Two public forums are in the works on the question of what to do about parking in downtown Red Bank. (Photo by John T. Ward. Click to enlarge.)


Residents, merchants and visitors could get two chances to weigh in on downtown Red Bank’s parking crisis — or whether one even exists — at two public events in coming weeks.

Both events were characterized at Wednesday night’s semimonthly council meeting as next-steps responses to five plans presented by would-be developers of the borough-owned parking lot on White Street.

Both the council’s parking committee, headed by Councilman Mike Whelan, and the Red Bank Business Alliance announced plans for public sessions on the five plans, and others. Neither group, however, has set a date for its session, Whelan and RBBA members said.

The parking committee session is expected to follow a regular borough council meeting, said Mayor Pasquale Menna, who said the date would likely be announced “in the next day or so.”

Unlike the last parking committee meeting, on June 14, when five builders outlined their concept proposals for the 2.3-acre White Street lot, this hearing will provide for comment and questions from those in attendance, said Menna.

That provision means that all six council members, as well as Menna, may be present, under the New Jersey Open Public Meetings law, said borough Attorney Greg Cannon.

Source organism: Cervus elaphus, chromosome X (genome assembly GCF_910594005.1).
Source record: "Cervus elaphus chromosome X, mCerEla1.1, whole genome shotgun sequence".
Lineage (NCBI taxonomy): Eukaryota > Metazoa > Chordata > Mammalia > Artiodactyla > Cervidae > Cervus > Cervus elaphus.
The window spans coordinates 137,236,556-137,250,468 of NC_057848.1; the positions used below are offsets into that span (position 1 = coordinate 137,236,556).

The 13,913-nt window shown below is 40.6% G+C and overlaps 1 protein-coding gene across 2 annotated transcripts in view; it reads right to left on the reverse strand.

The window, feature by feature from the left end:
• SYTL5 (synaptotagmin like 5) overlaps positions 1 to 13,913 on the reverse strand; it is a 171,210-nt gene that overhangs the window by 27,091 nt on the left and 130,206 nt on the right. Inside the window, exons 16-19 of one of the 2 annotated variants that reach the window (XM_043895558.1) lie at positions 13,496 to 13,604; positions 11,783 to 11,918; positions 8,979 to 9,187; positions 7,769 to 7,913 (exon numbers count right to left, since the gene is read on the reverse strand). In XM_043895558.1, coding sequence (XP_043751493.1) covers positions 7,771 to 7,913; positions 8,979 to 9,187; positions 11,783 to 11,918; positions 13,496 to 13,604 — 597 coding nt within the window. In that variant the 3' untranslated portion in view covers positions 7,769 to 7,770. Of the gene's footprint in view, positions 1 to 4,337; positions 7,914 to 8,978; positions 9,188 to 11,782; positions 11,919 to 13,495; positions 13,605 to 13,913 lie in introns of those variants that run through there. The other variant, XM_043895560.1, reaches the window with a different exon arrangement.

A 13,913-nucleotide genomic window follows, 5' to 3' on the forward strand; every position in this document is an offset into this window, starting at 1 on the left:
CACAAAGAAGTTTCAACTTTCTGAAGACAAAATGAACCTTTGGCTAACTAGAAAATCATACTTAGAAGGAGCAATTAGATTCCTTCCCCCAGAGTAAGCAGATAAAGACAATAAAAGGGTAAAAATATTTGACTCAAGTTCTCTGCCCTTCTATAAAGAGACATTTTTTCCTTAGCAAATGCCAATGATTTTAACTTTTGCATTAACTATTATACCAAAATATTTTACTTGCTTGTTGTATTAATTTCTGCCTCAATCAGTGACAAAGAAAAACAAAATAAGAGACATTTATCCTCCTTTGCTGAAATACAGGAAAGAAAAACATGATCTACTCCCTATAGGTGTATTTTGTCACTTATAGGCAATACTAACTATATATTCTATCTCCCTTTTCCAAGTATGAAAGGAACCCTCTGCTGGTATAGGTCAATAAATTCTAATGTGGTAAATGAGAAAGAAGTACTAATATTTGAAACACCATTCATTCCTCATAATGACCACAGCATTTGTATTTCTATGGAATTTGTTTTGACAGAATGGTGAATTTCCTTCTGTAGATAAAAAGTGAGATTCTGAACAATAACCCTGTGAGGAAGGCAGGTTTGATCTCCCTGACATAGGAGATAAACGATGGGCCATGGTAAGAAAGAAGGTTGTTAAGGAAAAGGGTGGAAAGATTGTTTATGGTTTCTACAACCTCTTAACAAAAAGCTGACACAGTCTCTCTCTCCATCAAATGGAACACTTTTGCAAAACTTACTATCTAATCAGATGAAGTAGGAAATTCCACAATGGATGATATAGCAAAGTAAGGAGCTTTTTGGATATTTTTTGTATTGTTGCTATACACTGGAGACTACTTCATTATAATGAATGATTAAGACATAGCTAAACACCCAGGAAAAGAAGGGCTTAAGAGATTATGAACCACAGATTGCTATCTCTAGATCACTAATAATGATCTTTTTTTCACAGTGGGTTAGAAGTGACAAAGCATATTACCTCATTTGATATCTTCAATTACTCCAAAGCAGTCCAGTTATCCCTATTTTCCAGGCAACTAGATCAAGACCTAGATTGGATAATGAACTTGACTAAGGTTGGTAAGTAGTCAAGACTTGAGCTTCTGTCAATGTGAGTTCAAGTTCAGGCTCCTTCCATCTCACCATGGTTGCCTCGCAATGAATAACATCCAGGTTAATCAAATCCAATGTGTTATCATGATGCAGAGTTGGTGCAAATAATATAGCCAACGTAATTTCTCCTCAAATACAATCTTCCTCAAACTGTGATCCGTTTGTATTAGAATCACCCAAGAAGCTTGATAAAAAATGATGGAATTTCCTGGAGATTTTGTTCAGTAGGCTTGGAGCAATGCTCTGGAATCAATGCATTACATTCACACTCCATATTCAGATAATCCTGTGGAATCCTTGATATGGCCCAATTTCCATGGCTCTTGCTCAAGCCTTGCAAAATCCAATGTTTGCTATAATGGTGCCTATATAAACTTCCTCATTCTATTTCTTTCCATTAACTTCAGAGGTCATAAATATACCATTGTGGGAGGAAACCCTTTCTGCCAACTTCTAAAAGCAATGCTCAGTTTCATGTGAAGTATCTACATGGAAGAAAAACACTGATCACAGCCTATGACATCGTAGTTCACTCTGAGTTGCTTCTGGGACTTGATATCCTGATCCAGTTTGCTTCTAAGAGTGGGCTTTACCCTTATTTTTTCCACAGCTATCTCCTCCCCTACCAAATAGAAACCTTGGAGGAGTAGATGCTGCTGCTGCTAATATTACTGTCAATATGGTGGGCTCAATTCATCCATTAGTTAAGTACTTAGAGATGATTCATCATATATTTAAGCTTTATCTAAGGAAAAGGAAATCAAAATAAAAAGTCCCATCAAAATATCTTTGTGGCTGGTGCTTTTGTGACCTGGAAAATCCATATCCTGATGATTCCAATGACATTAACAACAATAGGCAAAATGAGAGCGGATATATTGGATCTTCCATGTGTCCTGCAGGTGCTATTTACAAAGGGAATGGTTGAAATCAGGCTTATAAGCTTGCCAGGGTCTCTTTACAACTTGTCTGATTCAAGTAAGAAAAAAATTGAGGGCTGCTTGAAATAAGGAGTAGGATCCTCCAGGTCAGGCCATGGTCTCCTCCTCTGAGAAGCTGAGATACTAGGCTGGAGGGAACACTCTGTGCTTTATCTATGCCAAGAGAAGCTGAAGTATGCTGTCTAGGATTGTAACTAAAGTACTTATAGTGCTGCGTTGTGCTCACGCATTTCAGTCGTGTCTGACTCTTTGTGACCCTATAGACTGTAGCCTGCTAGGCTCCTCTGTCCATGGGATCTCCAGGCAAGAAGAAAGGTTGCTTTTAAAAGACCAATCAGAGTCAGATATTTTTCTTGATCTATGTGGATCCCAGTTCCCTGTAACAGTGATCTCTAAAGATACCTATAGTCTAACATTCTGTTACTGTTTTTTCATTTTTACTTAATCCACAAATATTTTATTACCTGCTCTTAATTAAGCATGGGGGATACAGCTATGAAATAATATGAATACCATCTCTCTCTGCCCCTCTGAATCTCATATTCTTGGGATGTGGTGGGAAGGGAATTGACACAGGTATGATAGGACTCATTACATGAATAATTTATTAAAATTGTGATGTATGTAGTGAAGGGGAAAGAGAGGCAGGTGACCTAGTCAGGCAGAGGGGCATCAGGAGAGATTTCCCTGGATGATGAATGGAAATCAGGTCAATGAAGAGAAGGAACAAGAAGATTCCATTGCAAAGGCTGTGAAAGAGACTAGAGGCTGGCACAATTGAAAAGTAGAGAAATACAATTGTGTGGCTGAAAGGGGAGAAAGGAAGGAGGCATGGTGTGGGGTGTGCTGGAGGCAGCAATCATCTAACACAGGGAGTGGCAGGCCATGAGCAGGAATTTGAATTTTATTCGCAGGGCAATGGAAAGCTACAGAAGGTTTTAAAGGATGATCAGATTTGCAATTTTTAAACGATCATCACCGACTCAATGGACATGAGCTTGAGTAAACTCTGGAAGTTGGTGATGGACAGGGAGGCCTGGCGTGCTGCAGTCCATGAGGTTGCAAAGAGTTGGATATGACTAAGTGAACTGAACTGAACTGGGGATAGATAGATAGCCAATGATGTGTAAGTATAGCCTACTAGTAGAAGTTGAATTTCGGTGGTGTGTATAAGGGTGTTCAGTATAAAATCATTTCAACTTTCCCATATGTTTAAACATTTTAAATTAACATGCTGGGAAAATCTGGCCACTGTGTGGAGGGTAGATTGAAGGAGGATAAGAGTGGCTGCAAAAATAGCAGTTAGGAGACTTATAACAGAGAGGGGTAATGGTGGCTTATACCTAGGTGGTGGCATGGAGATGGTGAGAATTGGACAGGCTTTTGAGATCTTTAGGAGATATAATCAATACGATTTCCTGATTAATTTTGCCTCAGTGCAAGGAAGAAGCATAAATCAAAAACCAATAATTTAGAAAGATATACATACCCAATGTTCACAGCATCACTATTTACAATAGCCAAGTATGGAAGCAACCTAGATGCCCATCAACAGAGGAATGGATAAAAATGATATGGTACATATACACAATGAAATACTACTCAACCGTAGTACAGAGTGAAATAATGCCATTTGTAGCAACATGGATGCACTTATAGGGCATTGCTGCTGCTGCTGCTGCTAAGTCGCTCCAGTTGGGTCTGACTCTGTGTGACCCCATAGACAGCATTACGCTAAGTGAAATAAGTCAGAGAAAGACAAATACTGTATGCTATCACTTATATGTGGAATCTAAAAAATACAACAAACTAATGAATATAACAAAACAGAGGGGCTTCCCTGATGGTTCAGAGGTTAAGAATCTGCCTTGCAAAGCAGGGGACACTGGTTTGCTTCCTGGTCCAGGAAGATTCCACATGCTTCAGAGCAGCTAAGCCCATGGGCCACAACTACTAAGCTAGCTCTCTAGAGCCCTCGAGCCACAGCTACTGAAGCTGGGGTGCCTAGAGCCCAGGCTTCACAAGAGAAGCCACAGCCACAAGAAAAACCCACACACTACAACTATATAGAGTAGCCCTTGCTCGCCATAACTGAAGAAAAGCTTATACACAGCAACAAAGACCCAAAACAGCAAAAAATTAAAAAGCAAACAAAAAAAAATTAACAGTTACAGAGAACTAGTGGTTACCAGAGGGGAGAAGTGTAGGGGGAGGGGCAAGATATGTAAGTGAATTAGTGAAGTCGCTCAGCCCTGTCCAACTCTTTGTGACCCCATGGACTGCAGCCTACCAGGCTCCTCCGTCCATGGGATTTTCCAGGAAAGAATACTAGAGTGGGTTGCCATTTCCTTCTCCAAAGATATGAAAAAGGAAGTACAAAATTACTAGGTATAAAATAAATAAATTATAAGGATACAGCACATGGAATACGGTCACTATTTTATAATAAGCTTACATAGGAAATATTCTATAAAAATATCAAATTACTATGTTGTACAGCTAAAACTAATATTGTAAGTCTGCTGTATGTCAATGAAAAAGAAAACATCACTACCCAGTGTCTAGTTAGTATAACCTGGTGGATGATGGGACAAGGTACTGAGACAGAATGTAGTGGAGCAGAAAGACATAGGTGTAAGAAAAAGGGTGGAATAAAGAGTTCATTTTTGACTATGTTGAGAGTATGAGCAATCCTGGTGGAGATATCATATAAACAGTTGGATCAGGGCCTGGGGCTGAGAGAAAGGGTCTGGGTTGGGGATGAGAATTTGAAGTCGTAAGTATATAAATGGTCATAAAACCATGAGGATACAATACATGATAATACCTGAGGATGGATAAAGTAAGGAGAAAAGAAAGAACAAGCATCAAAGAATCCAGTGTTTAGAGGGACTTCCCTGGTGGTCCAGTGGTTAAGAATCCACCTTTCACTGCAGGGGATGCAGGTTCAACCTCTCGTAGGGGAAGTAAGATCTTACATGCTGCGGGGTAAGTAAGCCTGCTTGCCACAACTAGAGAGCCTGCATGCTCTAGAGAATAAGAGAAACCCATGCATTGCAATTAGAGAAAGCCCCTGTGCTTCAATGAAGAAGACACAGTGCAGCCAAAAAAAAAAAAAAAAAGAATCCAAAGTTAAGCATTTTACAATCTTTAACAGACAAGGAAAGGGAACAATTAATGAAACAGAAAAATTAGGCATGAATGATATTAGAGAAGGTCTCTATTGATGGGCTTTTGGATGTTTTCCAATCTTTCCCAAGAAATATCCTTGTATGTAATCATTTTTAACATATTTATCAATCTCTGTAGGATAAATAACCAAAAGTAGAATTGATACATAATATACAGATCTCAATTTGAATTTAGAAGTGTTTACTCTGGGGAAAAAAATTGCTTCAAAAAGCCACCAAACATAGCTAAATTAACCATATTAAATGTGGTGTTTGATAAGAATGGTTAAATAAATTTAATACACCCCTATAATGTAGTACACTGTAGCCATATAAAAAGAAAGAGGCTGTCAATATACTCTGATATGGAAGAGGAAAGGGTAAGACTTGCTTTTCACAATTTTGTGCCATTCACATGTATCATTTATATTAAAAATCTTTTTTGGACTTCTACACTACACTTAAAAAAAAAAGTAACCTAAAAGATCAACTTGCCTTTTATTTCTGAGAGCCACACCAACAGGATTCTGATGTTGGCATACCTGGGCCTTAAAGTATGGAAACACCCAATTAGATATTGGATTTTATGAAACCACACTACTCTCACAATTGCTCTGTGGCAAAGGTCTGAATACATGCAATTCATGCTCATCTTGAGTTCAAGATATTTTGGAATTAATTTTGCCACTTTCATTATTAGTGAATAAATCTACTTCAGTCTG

The three council Democrats, who have voiced strong opposition to the redevelopment process and this week unveiled their plan for a parking garage on the site, did not participate in the June 14 meeting.

Though the council’s Wednesday agenda had no parking business on it, several members of the audience  used the public comment session to weigh in on the White Street plans.

Bill Brooks, of Tower Hill Avenue, pressed the council to come up with a firm estimate on the current shortfall of parking spaces before embarking on a redevelopment project. No recent studies of the question have been conducted, he noted.

“We have to make sure we get this right,” he said. “If you can’t see the target, you can’t shoot it. We cannot afford to get this wrong.”

Alan Placer, owner of Hobbymasters, located on White Street opposite the lot, responded that whatever the shortfall is, the process now underway will only make a dent in it. Pausing or halting the process for the purpose of conducting a study, he said, would simply drive away the prospective builders, each of whom has invested tens of thousands of dollars just to be in the running, he said.

“If you stop the process now, nobody else is going to put another bid in… to a town that doesn’t even finish the process,” Placer said.

RBBA officials said they also expect to announce details of their forum in coming days. Meantime, the parking committee is continuing to accept comments at